88.3 WAFJ Radio, Contemporary Christian......................................................(803) 819-3125 92.7 Oldies WKSX, Oldies.............................................................................. (803) 275-4444 Beasley Broadcasting.......................................................................................(706) 396-7000

Phone: (803) 642-2012 Location: 828 Richland Avenue, W, Aiken, SC 29801 Website: www.aikencountysc.gov The county is governed by the County Council, comprised of an elected-at-large Council Chairman and 8 members elected from single-member districts.

WCHZ 95.1 FM – Active Rock WRDW 1630 AM – Sports/Talk WGAC 93.1 FM – News/ Talk WGUS 102.7 FM – Southern Gospel WKXC 99.5 FM – Country

• Council-administrator form of government

Clear Channel Broadcasting.............................................................................(706) 396-6000

• Council members are elected at large to four-year terms.

WBBQ 104.3 FM – Adult Contemporary WNRR 1340 AM – Sports Talk WKSP 96.3 FM – Urban Adult Contemporary WYNF 1380 AM – ESPN Sports

• A county administrator is appointed by the county council to manage the day-to-day activities of the county.

WDRR 93.9 FM – Classic Hits WGAC 580 AM – News/Talk WGUS 1480 AM – Hispanic WHHD 98.3 FM – Top 40

WEKL 105.7 FM – Classic Rock WIBL 102.3 FM – Country WPRW 107 FM – Urban

City of Aiken

Perry Broadcasting............................................................................................ 803) 279-2330

Phone: (803) 642-7654 Location: 214 Park Avenue, SW, Aiken, SC 29801 Website: www.cityofaikensc.gov The City of Aiken operates under the Council-Manager form of government. Under the Council-Manager Plan, the City Council sets policy guiding the city’s growth, development, and future. The City Manager serves as the Chief Administrative Officer, much like the President of a corporation. Under this role, the City Manager is responsible for daily operations, including hiring and firing of all employees, as well as the efficient and effective use of funds approved by the City Council through the annual budget.

WAEG 92.3 FM – Smooth Jazz WFXA 103.1 FM – Mainstream/Urban WTHB 96.9 FM – Gospel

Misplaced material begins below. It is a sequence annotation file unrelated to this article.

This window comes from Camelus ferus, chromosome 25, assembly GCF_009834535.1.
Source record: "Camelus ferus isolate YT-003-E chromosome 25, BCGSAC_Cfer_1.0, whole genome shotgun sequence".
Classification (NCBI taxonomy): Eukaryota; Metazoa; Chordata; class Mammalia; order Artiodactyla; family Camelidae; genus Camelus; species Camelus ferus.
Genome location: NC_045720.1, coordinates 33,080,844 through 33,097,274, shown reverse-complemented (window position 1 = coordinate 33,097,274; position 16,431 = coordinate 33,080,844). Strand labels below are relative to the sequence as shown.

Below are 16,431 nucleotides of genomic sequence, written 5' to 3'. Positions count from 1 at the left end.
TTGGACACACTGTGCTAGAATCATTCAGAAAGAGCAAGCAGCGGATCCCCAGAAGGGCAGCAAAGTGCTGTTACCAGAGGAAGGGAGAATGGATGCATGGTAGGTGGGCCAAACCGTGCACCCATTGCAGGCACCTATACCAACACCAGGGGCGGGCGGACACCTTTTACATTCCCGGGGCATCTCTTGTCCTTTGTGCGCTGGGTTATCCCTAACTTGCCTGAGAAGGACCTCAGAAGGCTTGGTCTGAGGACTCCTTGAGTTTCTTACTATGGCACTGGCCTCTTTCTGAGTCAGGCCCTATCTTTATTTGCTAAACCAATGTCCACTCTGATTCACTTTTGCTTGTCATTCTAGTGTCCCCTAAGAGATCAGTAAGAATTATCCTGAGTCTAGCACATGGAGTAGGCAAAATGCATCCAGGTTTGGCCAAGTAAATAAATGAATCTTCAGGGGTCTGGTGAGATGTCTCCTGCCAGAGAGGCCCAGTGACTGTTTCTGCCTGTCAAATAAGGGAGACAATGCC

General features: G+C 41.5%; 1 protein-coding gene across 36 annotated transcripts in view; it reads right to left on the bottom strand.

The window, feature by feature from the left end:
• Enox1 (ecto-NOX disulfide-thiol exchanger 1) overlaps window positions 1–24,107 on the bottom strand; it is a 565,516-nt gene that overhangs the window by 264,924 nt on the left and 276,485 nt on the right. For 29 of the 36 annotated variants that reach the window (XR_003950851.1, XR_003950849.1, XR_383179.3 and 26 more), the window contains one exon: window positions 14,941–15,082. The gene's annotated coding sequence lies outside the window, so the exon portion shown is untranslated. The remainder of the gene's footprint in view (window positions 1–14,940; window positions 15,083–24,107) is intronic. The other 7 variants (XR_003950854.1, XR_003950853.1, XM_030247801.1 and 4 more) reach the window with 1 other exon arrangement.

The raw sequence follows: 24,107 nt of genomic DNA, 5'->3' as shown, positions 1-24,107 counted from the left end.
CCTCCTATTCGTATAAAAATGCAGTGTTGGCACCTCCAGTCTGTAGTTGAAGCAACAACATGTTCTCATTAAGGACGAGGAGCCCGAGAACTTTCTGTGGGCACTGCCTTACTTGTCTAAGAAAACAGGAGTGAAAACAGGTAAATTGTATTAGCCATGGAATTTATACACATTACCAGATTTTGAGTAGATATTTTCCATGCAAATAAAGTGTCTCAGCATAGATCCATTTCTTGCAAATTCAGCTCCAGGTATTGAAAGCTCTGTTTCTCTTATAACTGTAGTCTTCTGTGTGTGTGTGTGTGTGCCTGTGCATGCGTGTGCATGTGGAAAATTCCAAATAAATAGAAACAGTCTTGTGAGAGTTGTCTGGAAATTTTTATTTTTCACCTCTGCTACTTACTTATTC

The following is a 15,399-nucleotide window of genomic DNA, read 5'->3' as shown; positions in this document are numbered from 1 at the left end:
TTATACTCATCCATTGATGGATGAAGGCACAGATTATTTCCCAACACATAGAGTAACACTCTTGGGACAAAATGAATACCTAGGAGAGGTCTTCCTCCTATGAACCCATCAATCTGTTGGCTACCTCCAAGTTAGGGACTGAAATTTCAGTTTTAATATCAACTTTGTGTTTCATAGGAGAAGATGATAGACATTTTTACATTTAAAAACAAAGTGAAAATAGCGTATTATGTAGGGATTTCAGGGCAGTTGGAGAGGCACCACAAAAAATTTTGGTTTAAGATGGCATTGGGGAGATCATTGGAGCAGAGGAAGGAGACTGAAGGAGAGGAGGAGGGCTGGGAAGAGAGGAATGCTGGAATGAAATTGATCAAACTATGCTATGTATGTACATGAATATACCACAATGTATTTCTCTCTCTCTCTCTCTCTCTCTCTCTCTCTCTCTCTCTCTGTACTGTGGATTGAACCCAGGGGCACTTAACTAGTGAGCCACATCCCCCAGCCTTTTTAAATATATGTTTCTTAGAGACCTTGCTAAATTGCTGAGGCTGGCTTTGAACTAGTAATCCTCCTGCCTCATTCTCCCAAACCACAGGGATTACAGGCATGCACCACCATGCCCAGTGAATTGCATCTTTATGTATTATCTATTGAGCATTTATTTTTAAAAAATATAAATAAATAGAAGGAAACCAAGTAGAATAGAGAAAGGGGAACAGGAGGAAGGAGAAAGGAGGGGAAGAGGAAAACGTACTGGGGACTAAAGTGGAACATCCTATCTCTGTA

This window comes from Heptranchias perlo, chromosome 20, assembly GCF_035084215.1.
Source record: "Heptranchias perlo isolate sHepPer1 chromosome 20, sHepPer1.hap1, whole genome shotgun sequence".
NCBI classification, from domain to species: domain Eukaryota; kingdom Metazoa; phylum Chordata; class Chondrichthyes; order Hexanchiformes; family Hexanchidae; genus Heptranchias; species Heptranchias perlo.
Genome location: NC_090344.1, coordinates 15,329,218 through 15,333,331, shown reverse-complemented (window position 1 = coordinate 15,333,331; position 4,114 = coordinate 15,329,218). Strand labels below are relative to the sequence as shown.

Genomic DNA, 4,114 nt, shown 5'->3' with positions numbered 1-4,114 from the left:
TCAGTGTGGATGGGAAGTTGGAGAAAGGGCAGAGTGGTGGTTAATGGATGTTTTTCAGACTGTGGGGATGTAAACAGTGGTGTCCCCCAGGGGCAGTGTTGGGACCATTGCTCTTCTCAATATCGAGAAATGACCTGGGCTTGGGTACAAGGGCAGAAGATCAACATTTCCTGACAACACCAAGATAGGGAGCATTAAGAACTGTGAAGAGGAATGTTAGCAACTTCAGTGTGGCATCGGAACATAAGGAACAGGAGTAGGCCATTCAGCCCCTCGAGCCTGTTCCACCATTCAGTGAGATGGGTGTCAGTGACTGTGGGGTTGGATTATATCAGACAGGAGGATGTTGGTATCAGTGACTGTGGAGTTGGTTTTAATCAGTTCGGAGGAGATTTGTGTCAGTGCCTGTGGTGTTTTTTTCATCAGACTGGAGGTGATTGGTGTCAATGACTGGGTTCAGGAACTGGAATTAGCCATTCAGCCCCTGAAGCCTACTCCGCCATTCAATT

Other Aiken County Cities and Towns:

TAXES

Burnettown.......................................................................................................(803) 593-2676 Jackson.......................................................................................................... (803) 471-2228 Monetta/Ridge Spring. ................................................................................... (803) 685-5258 New Ellenton................................................................................................... (803) 652-2214 North Augusta..................................................................................................(803) 441-4202 Perry............................................................................................................... (803) 564-5756 Salley............................................................................................................. (803) 258-3485 Wagener.......................................................................................................... (803) 564-3412 Windsor.......................................................................................................... (803) 648-4355

State Income Tax

LIBRARIES Aiken County Public Library........................................................................... (803) 642-2020 Jackson Branch Library................................................................................... (803) 471-3811 Midland Valley Branch Library........................................................................ (803) 593-7379 Nancy Bonnette (Wagener) Branch Library...................................................... (803) 564-5396 Nancy Carson (North Augusta) Library........................................................... (803) 279-5767 New Ellenton Branch Library........................................................................... (803) 652-7845

WAKB 100.9 FM – Urban/Adult Contemporary WTHB 1550 AM – Gospel

Great Plains Media, WIBL 107.7 FM - Country................................................(309) 888-4496